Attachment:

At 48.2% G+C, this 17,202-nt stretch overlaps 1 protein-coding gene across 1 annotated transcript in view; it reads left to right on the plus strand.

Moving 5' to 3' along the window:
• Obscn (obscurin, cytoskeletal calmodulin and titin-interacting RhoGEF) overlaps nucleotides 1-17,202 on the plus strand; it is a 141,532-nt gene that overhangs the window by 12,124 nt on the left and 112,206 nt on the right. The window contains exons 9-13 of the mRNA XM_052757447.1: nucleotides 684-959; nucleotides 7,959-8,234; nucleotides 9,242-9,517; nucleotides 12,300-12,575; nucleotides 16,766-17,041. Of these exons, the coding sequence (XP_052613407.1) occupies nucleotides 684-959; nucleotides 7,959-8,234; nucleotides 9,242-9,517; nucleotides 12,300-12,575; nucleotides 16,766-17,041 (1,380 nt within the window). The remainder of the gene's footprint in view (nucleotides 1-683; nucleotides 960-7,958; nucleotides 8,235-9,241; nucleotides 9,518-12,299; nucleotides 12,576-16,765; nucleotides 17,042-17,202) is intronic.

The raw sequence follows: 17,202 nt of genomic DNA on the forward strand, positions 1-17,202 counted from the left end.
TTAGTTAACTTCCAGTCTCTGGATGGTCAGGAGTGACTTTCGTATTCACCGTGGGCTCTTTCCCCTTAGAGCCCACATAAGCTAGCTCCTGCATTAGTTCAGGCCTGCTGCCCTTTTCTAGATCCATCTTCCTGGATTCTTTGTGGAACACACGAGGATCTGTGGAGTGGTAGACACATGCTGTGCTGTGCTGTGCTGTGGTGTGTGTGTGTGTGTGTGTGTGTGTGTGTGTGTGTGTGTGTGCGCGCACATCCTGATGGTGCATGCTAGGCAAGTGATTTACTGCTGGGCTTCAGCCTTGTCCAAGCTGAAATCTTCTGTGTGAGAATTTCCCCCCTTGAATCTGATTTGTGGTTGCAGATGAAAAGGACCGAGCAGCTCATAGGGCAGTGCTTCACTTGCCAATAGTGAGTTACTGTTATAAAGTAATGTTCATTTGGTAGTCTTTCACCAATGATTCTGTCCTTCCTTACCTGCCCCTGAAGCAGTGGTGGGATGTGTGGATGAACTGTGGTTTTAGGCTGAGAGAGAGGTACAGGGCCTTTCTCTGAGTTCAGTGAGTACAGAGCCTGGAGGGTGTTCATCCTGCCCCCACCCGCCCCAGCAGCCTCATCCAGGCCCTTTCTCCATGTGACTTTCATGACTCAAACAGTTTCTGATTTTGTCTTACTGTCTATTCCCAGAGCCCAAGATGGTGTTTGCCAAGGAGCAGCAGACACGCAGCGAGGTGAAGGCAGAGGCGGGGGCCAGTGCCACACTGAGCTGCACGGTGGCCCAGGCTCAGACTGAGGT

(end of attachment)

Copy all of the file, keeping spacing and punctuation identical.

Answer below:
At 48.2% G+C, this 17,202-nt stretch overlaps 1 protein-coding gene across 1 annotated transcript in view; it reads left to right on the plus strand.

Moving 5' to 3' along the window:
• Obscn (obscurin, cytoskeletal calmodulin and titin-interacting RhoGEF) overlaps nucleotides 1-17,202 on the plus strand; it is a 141,532-nt gene that overhangs the window by 12,124 nt on the left and 112,206 nt on the right. The window contains exons 9-13 of the mRNA XM_052757447.1: nucleotides 684-959; nucleotides 7,959-8,234; nucleotides 9,242-9,517; nucleotides 12,300-12,575; nucleotides 16,766-17,041. Of these exons, the coding sequence (XP_052613407.1) occupies nucleotides 684-959; nucleotides 7,959-8,234; nucleotides 9,242-9,517; nucleotides 12,300-12,575; nucleotides 16,766-17,041 (1,380 nt within the window). The remainder of the gene's footprint in view (nucleotides 1-683; nucleotides 960-7,958; nucleotides 8,235-9,241; nucleotides 9,518-12,299; nucleotides 12,576-16,765; nucleotides 17,042-17,202) is intronic.

The raw sequence follows: 17,202 nt of genomic DNA on the forward strand, positions 1-17,202 counted from the left end.
TTAGTTAACTTCCAGTCTCTGGATGGTCAGGAGTGACTTTCGTATTCACCGTGGGCTCTTTCCCCTTAGAGCCCACATAAGCTAGCTCCTGCATTAGTTCAGGCCTGCTGCCCTTTTCTAGATCCATCTTCCTGGATTCTTTGTGGAACACACGAGGATCTGTGGAGTGGTAGACACATGCTGTGCTGTGCTGTGCTGTGGTGTGTGTGTGTGTGTGTGTGTGTGTGTGTGTGTGTGTGTGTGCGCGCACATCCTGATGGTGCATGCTAGGCAAGTGATTTACTGCTGGGCTTCAGCCTTGTCCAAGCTGAAATCTTCTGTGTGAGAATTTCCCCCCTTGAATCTGATTTGTGGTTGCAGATGAAAAGGACCGAGCAGCTCATAGGGCAGTGCTTCACTTGCCAATAGTGAGTTACTGTTATAAAGTAATGTTCATTTGGTAGTCTTTCACCAATGATTCTGTCCTTCCTTACCTGCCCCTGAAGCAGTGGTGGGATGTGTGGATGAACTGTGGTTTTAGGCTGAGAGAGAGGTACAGGGCCTTTCTCTGAGTTCAGTGAGTACAGAGCCTGGAGGGTGTTCATCCTGCCCCCACCCGCCCCAGCAGCCTCATCCAGGCCCTTTCTCCATGTGACTTTCATGACTCAAACAGTTTCTGATTTTGTCTTACTGTCTATTCCCAGAGCCCAAGATGGTGTTTGCCAAGGAGCAGCAGACACGCAGCGAGGTGAAGGCAGAGGCGGGGGCCAGTGCCACACTGAGCTGCACGGTGGCCCAGGCTCAGACTGAGGT